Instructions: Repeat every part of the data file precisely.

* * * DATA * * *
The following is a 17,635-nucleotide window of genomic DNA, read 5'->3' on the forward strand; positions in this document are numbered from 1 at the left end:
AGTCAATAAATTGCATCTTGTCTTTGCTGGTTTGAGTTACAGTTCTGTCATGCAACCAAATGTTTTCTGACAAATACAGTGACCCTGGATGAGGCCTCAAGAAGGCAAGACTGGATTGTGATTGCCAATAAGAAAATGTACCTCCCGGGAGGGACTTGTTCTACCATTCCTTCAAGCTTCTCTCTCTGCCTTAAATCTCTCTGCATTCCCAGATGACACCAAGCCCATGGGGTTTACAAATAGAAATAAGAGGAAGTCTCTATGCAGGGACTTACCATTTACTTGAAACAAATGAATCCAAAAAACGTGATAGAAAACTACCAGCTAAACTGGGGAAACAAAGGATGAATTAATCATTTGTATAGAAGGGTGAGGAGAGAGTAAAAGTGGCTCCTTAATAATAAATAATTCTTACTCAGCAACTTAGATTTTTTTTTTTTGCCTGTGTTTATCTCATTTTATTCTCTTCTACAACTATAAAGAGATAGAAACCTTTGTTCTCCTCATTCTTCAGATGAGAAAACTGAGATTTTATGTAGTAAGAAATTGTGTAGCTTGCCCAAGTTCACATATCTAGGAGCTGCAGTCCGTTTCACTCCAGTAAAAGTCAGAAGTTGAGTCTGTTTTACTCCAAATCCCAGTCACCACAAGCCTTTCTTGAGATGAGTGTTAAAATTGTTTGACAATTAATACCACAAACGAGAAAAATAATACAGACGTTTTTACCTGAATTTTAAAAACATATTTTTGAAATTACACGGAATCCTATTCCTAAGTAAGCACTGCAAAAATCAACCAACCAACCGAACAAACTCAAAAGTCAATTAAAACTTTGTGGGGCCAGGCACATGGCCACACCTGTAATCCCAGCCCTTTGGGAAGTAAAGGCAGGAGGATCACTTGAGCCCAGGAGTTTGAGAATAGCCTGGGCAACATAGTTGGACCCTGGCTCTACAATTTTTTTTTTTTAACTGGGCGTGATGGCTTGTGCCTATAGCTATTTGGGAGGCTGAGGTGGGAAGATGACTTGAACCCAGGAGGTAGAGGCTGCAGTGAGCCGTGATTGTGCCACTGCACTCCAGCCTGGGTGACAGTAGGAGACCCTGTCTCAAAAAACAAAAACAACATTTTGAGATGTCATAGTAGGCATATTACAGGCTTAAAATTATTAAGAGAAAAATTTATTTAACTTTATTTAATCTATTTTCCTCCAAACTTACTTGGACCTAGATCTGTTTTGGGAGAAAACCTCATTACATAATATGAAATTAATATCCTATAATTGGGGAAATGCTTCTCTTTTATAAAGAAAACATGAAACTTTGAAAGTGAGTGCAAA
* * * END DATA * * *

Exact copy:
The following is a 17,635-nucleotide window of genomic DNA, read 5'->3' on the forward strand; positions in this document are numbered from 1 at the left end:
AGTCAATAAATTGCATCTTGTCTTTGCTGGTTTGAGTTACAGTTCTGTCATGCAACCAAATGTTTTCTGACAAATACAGTGACCCTGGATGAGGCCTCAAGAAGGCAAGACTGGATTGTGATTGCCAATAAGAAAATGTACCTCCCGGGAGGGACTTGTTCTACCATTCCTTCAAGCTTCTCTCTCTGCCTTAAATCTCTCTGCATTCCCAGATGACACCAAGCCCATGGGGTTTACAAATAGAAATAAGAGGAAGTCTCTATGCAGGGACTTACCATTTACTTGAAACAAATGAATCCAAAAAACGTGATAGAAAACTACCAGCTAAACTGGGGAAACAAAGGATGAATTAATCATTTGTATAGAAGGGTGAGGAGAGAGTAAAAGTGGCTCCTTAATAATAAATAATTCTTACTCAGCAACTTAGATTTTTTTTTTTTGCCTGTGTTTATCTCATTTTATTCTCTTCTACAACTATAAAGAGATAGAAACCTTTGTTCTCCTCATTCTTCAGATGAGAAAACTGAGATTTTATGTAGTAAGAAATTGTGTAGCTTGCCCAAGTTCACATATCTAGGAGCTGCAGTCCGTTTCACTCCAGTAAAAGTCAGAAGTTGAGTCTGTTTTACTCCAAATCCCAGTCACCACAAGCCTTTCTTGAGATGAGTGTTAAAATTGTTTGACAATTAATACCACAAACGAGAAAAATAATACAGACGTTTTTACCTGAATTTTAAAAACATATTTTTGAAATTACACGGAATCCTATTCCTAAGTAAGCACTGCAAAAATCAACCAACCAACCGAACAAACTCAAAAGTCAATTAAAACTTTGTGGGGCCAGGCACATGGCCACACCTGTAATCCCAGCCCTTTGGGAAGTAAAGGCAGGAGGATCACTTGAGCCCAGGAGTTTGAGAATAGCCTGGGCAACATAGTTGGACCCTGGCTCTACAATTTTTTTTTTTTAACTGGGCGTGATGGCTTGTGCCTATAGCTATTTGGGAGGCTGAGGTGGGAAGATGACTTGAACCCAGGAGGTAGAGGCTGCAGTGAGCCGTGATTGTGCCACTGCACTCCAGCCTGGGTGACAGTAGGAGACCCTGTCTCAAAAAACAAAAACAACATTTTGAGATGTCATAGTAGGCATATTACAGGCTTAAAATTATTAAGAGAAAAATTTATTTAACTTTATTTAATCTATTTTCCTCCAAACTTACTTGGACCTAGATCTGTTTTGGGAGAAAACCTCATTACATAATATGAAATTAATATCCTATAATTGGGGAAATGCTTCTCTTTTATAAAGAAAACATGAAACTTTGAAAGTGAGTGCAAA